by Natalie Bevan, Librarian in the Vaughan Williams Memorial Library.
While we settle into the new year it seems an opportune time to consider folk customs traditionally associated with January. In the darkness of winter and after the Christmas festivities, what customs mark this turning point in the year? Delving into the Vaughan Williams Memorial Library’s wealth of folk resources, this blog article focuses on the practice of Plough Monday and draws together a selection of material and research on this January custom.
Plough Monday (the first Monday after Twelfth Night) signified the end of the winter celebrations and marked the point in the calendar when folk went back to work, traditionally - for agricultural workers - back to the land. As Ronald Hutton says in The Rise and Fall of Merry England “The merry-making was over for everybody, and in arable districts preparations commenced for the ploughing” (Hutton, 1994. p.16)
This is a custom which has a considerable history. A number of researchers have cited historical accounts of it. In his research on Balsham’s Plough Monday - Pity the Poor Ploughboy - George Frampton believes Plough Monday to be an ancient custom, whose “earliest acknowledged history lies in the sixteenth century”. Hutton even finds mention of it in churchwarden’s accounts as far back as 1413.
Early accounts often link the custom to the Church. There are some references to churches lighting candles - ‘plough lights’ - that would be kept alight alongside ploughs that were mounted on stands in churches, and possibly maintained by guilds. In Vagrants, Rogues and Vagabonds, Frampton’s research finds “references to plough lights being maintained in the pre-Reformation church in East Anglia”. He also finds that at Whittlesey in 1542 St. Andrew’s church purchased machinery used in ploughing. Even today on Plough Sunday ploughs are blessed at churches across the country – at Exeter, Chichester and Long Marston in Yorkshire to name a few. Other historic accounts indicate that in some areas, notably East Anglia, a plough was dragged through the streets on this day and a collection of money taken. (Hutton, 1994. p.16)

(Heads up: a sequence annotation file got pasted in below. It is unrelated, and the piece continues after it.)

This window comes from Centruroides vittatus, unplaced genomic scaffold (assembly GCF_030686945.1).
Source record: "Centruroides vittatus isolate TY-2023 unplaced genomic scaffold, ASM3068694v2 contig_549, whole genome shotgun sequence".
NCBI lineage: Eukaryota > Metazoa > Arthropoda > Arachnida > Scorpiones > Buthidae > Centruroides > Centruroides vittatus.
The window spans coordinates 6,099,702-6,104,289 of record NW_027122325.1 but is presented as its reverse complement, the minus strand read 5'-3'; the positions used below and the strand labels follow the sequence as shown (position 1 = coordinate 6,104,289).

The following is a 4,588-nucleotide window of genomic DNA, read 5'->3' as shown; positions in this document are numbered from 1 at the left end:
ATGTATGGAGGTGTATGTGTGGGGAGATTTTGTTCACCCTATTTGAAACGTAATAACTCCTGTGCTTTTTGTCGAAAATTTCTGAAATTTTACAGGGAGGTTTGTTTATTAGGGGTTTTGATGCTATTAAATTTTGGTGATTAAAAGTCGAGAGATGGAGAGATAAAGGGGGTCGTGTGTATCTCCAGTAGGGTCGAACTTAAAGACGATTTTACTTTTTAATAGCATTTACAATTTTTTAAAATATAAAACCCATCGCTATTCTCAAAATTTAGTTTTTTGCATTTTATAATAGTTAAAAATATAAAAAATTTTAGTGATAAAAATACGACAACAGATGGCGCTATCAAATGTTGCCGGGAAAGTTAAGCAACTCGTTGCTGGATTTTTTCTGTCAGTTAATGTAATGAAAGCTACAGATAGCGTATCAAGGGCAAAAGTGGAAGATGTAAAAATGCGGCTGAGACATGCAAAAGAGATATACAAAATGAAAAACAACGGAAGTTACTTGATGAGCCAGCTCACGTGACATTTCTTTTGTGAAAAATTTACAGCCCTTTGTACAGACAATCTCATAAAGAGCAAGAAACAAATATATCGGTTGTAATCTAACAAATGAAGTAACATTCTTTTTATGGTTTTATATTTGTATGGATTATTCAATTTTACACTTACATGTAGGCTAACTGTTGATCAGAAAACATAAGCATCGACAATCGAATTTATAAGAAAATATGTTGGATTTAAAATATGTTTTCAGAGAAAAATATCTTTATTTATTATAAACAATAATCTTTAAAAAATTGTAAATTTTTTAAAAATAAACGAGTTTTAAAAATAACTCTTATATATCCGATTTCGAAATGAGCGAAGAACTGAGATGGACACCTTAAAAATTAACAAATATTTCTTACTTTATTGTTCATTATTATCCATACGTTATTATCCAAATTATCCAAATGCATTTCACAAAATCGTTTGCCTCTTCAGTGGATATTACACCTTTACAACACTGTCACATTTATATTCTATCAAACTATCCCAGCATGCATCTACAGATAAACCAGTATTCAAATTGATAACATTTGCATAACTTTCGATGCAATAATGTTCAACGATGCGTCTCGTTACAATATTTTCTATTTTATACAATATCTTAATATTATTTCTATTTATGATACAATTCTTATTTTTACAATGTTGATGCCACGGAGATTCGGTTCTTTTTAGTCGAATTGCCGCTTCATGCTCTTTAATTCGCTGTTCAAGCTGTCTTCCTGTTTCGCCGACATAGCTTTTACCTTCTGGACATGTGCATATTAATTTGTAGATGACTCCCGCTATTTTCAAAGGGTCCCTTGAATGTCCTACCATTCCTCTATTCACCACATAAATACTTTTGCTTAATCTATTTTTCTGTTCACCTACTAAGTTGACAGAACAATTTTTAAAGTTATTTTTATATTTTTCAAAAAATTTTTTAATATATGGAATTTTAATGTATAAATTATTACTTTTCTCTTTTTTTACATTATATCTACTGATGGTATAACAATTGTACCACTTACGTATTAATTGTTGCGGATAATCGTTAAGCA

Elaine Bradtke’s research in Truculent Rustics details how during the mid-1500’s Plough Monday customs began to be discouraged. Bradtke found that puritans had a hand in this after the Reformation, and served to put down seasonal church-related practices. Gradually the Church’s involvement in Plough Monday diminished – but the custom still hung on nonetheless, and it was (and is) especially evident in East Anglia. As Bradtke notes, “Plough Monday was never completely forgotten in East Anglia and the Fens.”
Outside of East Anglia, Plough Monday customs have been detailed in George Ridden’s research. Ridden’s work centres on Goathland in the North Riding of Yorkshire. The custom in Goathland lapsed in the 1870s but was revived in 1922 and Ridden looks at the history of the Goathland team - the ‘Plough Stots’ - their dances and folk drama, during these two time periods.